most effective is constantly to change the scenery local and people around him
    keeping him busy with the here now positive feedback may assist
    hope it helps yet true help comes from heaven…

  2. I often receive phone calls from survivors and their children asking for financial help to help pay for home care and nursing homes. The holocaust claims conference is not helping them and their is a lot of red tape to get any help. What are they waiting for.? Perhaps for the holocaust survivors to die out. Rabbi Dr. Bernhard Rosenberg, child of holocaust survivors who died a long time ago. I fight for those still living , not for my parents.

  3. Cody Flecker says:

    The issue about the Holocaust must be told to all regardless of their age and circumstance. The young boy in question reads on Pesach the story of the drowning of the Egyptians at the Red Sea. This is horrific enough for a young person making them not want to swim in an ocean,lake, or even a swimming pool. All of a sudden, deep emotions are coming out concerning the Holocaust that need to be preserved, told, and re-told to all generations, lest we forget it and only read about this tragedy in books, or see it on film. If the young man is having nightmares, then he needs help in solving that mystery. One trouble that modern Jews have today is that they have forgotten, or never knew the real truth about the Holocaust. Had these Jews really knew what had happened to their fellow Jews, they wouldn't be as left wing and Obama supporters as they are right now.

  4. Marsha Roth says:

    I happen to agree with Cody Flecker's words. However, it may be a possible idea to talk to your father, tell him about the nightmares the 11 year old is experiencing and ask him if he would think about talking with you or someone very close to him to record his words and thoughts so that when his great grandson is old enough to truly understand his great grandfather's horrors, he can write about it and make sure the world never forgets. I have a great aunt survivor who never spoke of her time in the camps. Not to her children or grandchildren. She mentally distanced herself from the people she loved the most, most likely to protect them from the horrors and of course, to try to eliminate the horrors from her memory. Today, in her nineties, she is locked in her mind with Alzheimer's. Her son grew up with serious difficulties. Her daughter knows very very little about her mother and little she can tell her own adult married daughters. It's very sad for the family. They lost a beautiful vibrant young lady to Hitler's concentration camps in the 1940's. They lost so much of their mother due to the repression on the horrors & now, it's too late.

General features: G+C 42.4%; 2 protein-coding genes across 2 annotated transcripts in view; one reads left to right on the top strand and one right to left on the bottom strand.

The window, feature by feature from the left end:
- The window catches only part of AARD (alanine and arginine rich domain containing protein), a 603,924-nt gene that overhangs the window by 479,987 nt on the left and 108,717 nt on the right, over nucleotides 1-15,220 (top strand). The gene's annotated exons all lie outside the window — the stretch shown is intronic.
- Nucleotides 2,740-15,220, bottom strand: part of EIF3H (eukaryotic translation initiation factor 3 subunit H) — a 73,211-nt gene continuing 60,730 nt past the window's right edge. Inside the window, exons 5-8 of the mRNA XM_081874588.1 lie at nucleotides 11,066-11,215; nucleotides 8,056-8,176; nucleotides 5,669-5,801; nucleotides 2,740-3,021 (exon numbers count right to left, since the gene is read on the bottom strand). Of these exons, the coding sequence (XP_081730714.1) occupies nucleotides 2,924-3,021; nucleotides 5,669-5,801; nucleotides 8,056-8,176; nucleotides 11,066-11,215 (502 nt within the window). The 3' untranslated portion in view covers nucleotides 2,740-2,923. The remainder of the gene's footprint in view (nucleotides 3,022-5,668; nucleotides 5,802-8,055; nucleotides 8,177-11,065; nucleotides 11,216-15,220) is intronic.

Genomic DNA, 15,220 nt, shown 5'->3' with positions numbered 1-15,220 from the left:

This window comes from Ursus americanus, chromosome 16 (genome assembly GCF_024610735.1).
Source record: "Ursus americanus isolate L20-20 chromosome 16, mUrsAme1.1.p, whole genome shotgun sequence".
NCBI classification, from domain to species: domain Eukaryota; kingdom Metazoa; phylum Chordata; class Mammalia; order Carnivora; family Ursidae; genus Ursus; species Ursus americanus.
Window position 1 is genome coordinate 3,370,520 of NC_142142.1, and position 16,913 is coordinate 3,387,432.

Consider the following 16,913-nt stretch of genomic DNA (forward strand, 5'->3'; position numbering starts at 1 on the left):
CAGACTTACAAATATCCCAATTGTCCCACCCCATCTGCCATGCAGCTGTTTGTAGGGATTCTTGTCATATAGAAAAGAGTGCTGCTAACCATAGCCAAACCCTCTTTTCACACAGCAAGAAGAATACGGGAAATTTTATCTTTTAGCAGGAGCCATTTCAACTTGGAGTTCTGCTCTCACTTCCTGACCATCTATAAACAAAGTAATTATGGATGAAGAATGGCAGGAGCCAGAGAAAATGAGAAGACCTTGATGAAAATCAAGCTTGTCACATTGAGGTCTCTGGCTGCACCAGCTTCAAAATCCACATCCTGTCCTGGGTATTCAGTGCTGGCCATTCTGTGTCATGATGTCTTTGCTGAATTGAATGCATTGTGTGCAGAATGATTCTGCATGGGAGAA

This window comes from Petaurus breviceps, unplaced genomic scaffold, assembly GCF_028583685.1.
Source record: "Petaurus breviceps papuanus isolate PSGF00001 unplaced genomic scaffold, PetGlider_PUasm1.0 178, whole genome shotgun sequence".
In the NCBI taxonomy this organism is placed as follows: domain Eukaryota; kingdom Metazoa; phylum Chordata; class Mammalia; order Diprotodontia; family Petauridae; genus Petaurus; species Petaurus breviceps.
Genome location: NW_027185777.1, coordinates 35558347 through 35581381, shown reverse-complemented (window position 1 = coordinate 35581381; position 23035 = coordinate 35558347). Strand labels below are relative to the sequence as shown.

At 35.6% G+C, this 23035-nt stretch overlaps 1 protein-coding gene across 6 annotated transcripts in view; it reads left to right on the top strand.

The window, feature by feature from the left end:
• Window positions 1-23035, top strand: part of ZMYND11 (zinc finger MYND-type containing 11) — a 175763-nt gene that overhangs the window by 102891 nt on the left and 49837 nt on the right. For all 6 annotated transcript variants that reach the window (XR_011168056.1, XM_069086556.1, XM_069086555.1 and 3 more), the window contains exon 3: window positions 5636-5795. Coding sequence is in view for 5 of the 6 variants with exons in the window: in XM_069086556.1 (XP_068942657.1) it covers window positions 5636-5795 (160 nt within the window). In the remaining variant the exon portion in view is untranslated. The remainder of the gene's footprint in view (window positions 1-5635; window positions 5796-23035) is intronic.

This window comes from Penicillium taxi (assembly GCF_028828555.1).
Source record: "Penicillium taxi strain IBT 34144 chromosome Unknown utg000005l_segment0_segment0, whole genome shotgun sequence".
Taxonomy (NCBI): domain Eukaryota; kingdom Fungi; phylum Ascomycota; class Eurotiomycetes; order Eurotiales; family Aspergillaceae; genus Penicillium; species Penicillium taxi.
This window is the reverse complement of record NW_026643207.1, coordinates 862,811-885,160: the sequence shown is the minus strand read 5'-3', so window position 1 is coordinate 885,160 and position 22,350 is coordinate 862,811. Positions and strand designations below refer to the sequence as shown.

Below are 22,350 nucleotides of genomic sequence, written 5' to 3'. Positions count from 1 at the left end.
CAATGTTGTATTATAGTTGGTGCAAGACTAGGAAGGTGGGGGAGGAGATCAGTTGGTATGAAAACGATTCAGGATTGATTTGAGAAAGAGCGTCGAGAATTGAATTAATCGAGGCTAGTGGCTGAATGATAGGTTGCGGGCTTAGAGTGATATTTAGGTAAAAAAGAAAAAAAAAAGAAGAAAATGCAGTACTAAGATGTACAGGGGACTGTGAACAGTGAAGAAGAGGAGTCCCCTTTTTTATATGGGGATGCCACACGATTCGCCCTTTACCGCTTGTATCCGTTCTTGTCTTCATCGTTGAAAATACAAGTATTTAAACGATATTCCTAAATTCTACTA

I think you are very lucky to still have your father. I also have to say that my grandparents were the best teachers of Life I could have ever wanted.

Comments are closed.

Current Top Story
18,000 Iranian Centrifuges
Netanyahu Warns Iran-Yemen-Nuclear Deal Axis ‘Dangerous to Humanity’ [video]
Latest Sections Stories
Neuman-Rabbi-M-Gary

Are we allowed to lie for shalom bayis? It would seem so, but what might be a healthy guideline for when it’s okay and when it’s not?

book-To-Fill-The-Sky-With-Stars

The connection between what I experienced as a high school teenager and the adult I am today did not come easy to me.

Respler-032715

Isn’t therapy about being yourself; aren’t there different ways for people to communicate with each other?

South-Florida-logo

Jack was awarded a blue and gold first-place trophy, appropriately topped off with a golden bee.

Participating in ManiCures during the school day may feel like a break from learning, but the intended message to the students was loud and clear. Learning and chesed come in all forms, and can be fun.

Building campaign chairman Jack Gluck has led the effort over many years.

When using an extension cord always make sure to use the correct rated extension cord.

There was no question that when Mrs. Cohen entered the room to meet the teacher she was hostile from the outset.

Szold was among the founders and leaders (she served on its executive committee) of Ichud (“Unity”), a political group that campaigned against the creation of an independent, sovereign Jewish state in Eretz Yisrael.

My friend is a strong and capable Jewish woman, but she acted with a passivity that seemed out of character.

“If you don’t stand straight, you’ll never get a husband.”

First, sit down with your helpers and a pen and paper and break the jobs down into small parts.

More Articles from Dr. Yael Respler
Respler-032715

Isn’t therapy about being yourself; aren’t there different ways for people to communicate with each other?

Respler-032015

I believe that Hashem will only bring Moshiach when we finally achieve achdus.

I love my husband dearly and I do everything to make him happy.

Men and women have different roles to play in marriages and as parents.

The husband needs to make some changes!

Whenever he did anything loving for me, I made a big deal about it.

She says that they are our children and since she brings in half, or sometimes more than half of our parnassah, we need to be full partners in their chinuch.

I surprise my wife with gifts, large and small.

Printed from: http://www.jewishpress.com/sections/family/marriage-relationships/passing-on-ones-holocaust-experiences/2014/01/17/

Scan this QR code to visit this page online: